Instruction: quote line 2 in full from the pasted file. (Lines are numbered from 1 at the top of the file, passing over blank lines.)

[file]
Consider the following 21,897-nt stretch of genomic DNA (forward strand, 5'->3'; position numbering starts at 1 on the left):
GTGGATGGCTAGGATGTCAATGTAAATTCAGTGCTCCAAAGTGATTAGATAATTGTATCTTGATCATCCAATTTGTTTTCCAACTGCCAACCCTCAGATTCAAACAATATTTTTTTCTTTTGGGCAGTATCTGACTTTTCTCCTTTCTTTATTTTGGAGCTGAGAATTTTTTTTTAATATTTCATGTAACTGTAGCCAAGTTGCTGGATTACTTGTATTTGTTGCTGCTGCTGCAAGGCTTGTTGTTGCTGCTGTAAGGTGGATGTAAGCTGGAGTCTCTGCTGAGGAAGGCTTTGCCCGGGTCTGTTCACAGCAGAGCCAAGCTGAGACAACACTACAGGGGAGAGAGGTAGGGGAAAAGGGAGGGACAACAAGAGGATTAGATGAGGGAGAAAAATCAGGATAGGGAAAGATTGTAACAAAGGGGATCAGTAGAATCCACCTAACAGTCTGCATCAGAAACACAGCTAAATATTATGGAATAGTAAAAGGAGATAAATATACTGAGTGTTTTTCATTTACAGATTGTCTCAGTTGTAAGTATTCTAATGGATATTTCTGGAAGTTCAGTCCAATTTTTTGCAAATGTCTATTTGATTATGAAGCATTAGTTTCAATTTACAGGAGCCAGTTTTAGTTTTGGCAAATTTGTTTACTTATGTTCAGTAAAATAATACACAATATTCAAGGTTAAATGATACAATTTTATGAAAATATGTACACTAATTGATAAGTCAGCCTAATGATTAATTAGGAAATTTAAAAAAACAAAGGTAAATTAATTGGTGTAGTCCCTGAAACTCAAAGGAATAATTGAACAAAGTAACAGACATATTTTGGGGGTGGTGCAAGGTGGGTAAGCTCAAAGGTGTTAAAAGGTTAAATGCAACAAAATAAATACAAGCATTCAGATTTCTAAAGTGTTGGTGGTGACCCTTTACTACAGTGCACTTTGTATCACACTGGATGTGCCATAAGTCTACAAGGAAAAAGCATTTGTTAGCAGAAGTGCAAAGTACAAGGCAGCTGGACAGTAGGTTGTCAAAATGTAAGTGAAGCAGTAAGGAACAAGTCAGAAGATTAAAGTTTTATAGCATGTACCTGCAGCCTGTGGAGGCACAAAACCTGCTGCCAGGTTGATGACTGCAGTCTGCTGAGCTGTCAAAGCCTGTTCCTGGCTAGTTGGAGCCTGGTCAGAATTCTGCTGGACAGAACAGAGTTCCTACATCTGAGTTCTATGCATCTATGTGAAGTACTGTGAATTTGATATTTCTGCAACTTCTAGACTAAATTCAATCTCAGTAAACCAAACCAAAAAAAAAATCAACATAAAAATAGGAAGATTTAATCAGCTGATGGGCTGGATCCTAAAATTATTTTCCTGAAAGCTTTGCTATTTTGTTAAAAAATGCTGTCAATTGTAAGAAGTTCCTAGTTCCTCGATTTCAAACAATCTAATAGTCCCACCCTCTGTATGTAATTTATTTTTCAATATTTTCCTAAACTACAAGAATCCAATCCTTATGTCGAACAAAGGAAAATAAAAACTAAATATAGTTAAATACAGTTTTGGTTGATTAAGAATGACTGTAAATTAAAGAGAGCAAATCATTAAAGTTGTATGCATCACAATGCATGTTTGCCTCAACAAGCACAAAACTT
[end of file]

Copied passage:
GTGGATGGCTAGGATGTCAATGTAAATTCAGTGCTCCAAAGTGATTAGATAATTGTATCTTGATCATCCAATTTGTTTTCCAACTGCCAACCCTCAGATTCAAACAATATTTTTTTCTTTTGGGCAGTATCTGACTTTTCTCCTTTCTTTATTTTGGAGCTGAGAATTTTTTTTTAATATTTCATGTAACTGTAGCCAAGTTGCTGGATTACTTGTATTTGTTGCTGCTGCTGCAAGGCTTGTTGTTGCTGCTGTAAGGTGGATGTAAGCTGGAGTCTCTGCTGAGGAAGGCTTTGCCCGGGTCTGTTCACAGCAGAGCCAAGCTGAGACAACACTACAGGGGAGAGAGGTAGGGGAAAAGGGAGGGACAACAAGAGGATTAGATGAGGGAGAAAAATCAGGATAGGGAAAGATTGTAACAAAGGGGATCAGTAGAATCCACCTAACAGTCTGCATCAGAAACACAGCTAAATATTATGGAATAGTAAAAGGAGATAAATATACTGAGTGTTTTTCATTTACAGATTGTCTCAGTTGTAAGTATTCTAATGGATATTTCTGGAAGTTCAGTCCAATTTTTTGCAAATGTCTATTTGATTATGAAGCATTAGTTTCAATTTACAGGAGCCAGTTTTAGTTTTGGCAAATTTGTTTACTTATGTTCAGTAAAATAATACACAATATTCAAGGTTAAATGATACAATTTTATGAAAATATGTACACTAATTGATAAGTCAGCCTAATGATTAATTAGGAAATTTAAAAAAACAAAGGTAAATTAATTGGTGTAGTCCCTGAAACTCAAAGGAATAATTGAACAAAGTAACAGACATATTTTGGGGGTGGTGCAAGGTGGGTAAGCTCAAAGGTGTTAAAAGGTTAAATGCAACAAAATAAATACAAGCATTCAGATTTCTAAAGTGTTGGTGGTGACCCTTTACTACAGTGCACTTTGTATCACACTGGATGTGCCATAAGTCTACAAGGAAAAAGCATTTGTTAGCAGAAGTGCAAAGTACAAGGCAGCTGGACAGTAGGTTGTCAAAATGTAAGTGAAGCAGTAAGGAACAAGTCAGAAGATTAAAGTTTTATAGCATGTACCTGCAGCCTGTGGAGGCACAAAACCTGCTGCCAGGTTGATGACTGCAGTCTGCTGAGCTGTCAAAGCCTGTTCCTGGCTAGTTGGAGCCTGGTCAGAATTCTGCTGGACAGAACAGAGTTCCTACATCTGAGTTCTATGCATCTATGTGAAGTACTGTGAATTTGATATTTCTGCAACTTCTAGACTAAATTCAATCTCAGTAAACCAAACCAAAAAAAAAATCAACATAAAAATAGGAAGATTTAATCAGCTGATGGGCTGGATCCTAAAATTATTTTCCTGAAAGCTTTGCTATTTTGTTAAAAAATGCTGTCAATTGTAAGAAGTTCCTAGTTCCTCGATTTCAAACAATCTAATAGTCCCACCCTCTGTATGTAATTTATTTTTCAATATTTTCCTAAACTACAAGAATCCAATCCTTATGTCGAACAAAGGAAAATAAAAACTAAATATAGTTAAATACAGTTTTGGTTGATTAAGAATGACTGTAAATTAAAGAGAGCAAATCATTAAAGTTGTATGCATCACAATGCATGTTTGCCTCAACAAGCACAAAACTT